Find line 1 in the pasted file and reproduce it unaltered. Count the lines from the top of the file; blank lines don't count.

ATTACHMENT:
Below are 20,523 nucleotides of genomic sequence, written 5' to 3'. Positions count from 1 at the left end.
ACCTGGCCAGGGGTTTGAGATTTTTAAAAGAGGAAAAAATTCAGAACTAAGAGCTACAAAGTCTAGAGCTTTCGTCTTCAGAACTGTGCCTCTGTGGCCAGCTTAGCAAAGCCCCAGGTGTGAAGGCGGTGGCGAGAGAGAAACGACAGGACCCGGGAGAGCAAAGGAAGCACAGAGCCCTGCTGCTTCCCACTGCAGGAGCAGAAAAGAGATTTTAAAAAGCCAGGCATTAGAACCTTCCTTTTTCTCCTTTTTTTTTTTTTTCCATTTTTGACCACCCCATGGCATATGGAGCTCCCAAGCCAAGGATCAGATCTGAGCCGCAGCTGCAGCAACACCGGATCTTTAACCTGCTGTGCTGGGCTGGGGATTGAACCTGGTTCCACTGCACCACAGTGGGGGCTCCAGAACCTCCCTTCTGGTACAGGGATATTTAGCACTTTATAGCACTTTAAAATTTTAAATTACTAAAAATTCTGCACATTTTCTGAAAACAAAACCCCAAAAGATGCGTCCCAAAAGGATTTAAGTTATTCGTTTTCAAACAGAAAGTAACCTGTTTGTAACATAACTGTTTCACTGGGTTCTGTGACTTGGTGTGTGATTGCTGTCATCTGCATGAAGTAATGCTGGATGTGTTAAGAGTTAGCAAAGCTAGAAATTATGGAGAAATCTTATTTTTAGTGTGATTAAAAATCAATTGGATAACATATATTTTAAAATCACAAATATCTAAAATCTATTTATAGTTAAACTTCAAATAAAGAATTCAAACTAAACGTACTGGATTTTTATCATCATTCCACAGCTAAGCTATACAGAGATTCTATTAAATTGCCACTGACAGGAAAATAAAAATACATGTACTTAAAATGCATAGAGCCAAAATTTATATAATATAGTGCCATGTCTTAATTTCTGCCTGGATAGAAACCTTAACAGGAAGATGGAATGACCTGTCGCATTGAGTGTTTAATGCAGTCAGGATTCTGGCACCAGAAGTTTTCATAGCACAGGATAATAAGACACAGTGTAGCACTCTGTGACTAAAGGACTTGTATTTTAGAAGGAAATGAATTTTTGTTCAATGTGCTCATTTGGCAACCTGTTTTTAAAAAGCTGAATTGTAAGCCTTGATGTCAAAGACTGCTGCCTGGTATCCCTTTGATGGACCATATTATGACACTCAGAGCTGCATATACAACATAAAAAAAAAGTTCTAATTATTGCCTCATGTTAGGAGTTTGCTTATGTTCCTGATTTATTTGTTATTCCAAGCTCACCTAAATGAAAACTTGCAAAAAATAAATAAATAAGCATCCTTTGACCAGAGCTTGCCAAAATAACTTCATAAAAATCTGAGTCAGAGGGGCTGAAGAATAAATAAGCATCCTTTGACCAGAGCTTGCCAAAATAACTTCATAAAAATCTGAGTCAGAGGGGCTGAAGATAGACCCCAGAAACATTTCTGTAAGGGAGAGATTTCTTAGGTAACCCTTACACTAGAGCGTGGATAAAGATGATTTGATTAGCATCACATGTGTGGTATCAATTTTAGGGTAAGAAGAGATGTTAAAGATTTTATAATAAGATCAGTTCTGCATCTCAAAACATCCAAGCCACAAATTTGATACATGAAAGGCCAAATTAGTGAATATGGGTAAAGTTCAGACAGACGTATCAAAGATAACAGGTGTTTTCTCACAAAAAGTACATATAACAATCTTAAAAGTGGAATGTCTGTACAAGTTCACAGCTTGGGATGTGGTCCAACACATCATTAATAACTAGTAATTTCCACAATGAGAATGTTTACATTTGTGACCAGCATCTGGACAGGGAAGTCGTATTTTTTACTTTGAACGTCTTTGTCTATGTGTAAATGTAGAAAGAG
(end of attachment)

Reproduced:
Below are 20,523 nucleotides of genomic sequence, written 5' to 3'. Positions count from 1 at the left end.